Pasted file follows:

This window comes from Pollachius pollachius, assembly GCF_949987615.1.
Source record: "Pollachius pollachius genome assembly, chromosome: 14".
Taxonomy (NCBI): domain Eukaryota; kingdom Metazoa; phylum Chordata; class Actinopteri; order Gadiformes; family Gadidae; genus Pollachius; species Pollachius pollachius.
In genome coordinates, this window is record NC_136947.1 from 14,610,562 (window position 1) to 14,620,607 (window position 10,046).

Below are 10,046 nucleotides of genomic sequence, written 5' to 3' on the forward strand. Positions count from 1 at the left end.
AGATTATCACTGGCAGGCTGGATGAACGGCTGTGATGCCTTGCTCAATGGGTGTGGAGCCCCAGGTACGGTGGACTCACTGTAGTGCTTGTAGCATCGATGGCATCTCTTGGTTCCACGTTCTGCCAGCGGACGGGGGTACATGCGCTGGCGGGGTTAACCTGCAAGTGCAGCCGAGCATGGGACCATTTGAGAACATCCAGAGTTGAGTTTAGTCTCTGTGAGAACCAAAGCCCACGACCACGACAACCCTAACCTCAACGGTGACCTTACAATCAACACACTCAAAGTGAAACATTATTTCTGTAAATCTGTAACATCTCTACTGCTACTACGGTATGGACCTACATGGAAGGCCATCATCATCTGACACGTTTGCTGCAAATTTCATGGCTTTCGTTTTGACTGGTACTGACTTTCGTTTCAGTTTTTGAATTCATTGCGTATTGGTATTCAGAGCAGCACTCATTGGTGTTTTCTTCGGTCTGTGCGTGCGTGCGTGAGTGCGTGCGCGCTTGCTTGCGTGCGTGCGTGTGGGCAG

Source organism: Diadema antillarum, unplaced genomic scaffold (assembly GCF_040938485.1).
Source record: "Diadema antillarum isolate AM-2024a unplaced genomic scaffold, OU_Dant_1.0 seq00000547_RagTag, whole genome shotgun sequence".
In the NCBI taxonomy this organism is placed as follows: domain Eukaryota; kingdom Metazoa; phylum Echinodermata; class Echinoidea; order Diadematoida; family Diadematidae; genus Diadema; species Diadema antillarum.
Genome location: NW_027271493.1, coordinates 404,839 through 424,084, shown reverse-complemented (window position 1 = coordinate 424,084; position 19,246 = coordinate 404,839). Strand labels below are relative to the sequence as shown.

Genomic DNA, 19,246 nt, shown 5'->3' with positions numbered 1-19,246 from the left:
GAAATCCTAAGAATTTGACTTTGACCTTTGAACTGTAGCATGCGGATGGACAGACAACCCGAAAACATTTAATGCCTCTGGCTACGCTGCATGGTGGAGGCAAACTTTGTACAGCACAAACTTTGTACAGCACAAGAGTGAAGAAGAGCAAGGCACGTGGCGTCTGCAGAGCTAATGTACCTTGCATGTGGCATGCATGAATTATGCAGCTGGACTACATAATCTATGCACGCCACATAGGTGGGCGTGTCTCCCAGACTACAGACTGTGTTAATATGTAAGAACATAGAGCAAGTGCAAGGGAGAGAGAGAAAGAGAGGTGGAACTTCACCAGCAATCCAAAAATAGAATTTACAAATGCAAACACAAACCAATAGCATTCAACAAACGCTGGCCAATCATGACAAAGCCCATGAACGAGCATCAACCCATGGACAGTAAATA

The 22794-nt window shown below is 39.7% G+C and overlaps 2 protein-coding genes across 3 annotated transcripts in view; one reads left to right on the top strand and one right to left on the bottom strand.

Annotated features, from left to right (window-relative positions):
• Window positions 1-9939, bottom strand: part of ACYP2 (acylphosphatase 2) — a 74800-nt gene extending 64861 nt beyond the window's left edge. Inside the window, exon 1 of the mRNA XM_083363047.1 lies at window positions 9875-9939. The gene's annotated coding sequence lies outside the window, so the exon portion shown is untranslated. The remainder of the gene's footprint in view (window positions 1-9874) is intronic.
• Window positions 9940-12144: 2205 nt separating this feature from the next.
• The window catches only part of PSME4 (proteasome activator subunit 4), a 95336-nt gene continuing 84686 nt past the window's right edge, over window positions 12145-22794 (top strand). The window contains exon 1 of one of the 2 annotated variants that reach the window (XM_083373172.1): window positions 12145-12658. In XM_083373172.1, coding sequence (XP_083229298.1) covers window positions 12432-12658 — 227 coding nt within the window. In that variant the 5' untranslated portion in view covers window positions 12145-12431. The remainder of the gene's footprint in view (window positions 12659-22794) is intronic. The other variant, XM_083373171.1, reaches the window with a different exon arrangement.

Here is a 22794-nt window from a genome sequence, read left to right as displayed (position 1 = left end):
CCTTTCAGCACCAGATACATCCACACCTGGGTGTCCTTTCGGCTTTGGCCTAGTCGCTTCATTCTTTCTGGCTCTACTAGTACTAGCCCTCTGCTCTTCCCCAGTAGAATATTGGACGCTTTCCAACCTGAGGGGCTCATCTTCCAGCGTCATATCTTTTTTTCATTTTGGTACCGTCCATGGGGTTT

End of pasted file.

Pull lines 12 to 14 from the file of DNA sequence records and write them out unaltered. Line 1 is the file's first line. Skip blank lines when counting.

GAAATCCTAAGAATTTGACTTTGACCTTTGAACTGTAGCATGCGGATGGACAGACAACCCGAAAACATTTAATGCCTCTGGCTACGCTGCATGGTGGAGGCAAACTTTGTACAGCACAAACTTTGTACAGCACAAGAGTGAAGAAGAGCAAGGCACGTGGCGTCTGCAGAGCTAATGTACCTTGCATGTGGCATGCATGAATTATGCAGCTGGACTACATAATCTATGCACGCCACATAGGTGGGCGTGTCTCCCAGACTACAGACTGTGTTAATATGTAAGAACATAGAGCAAGTGCAAGGGAGAGAGAGAAAGAGAGGTGGAACTTCACCAGCAATCCAAAAATAGAATTTACAAATGCAAACACAAACCAATAGCATTCAACAAACGCTGGCCAATCATGACAAAGCCCATGAACGAGCATCAACCCATGGACAGTAAATA

The 22794-nt window shown below is 39.7% G+C and overlaps 2 protein-coding genes across 3 annotated transcripts in view; one reads left to right on the top strand and one right to left on the bottom strand.

Annotated features, from left to right (window-relative positions):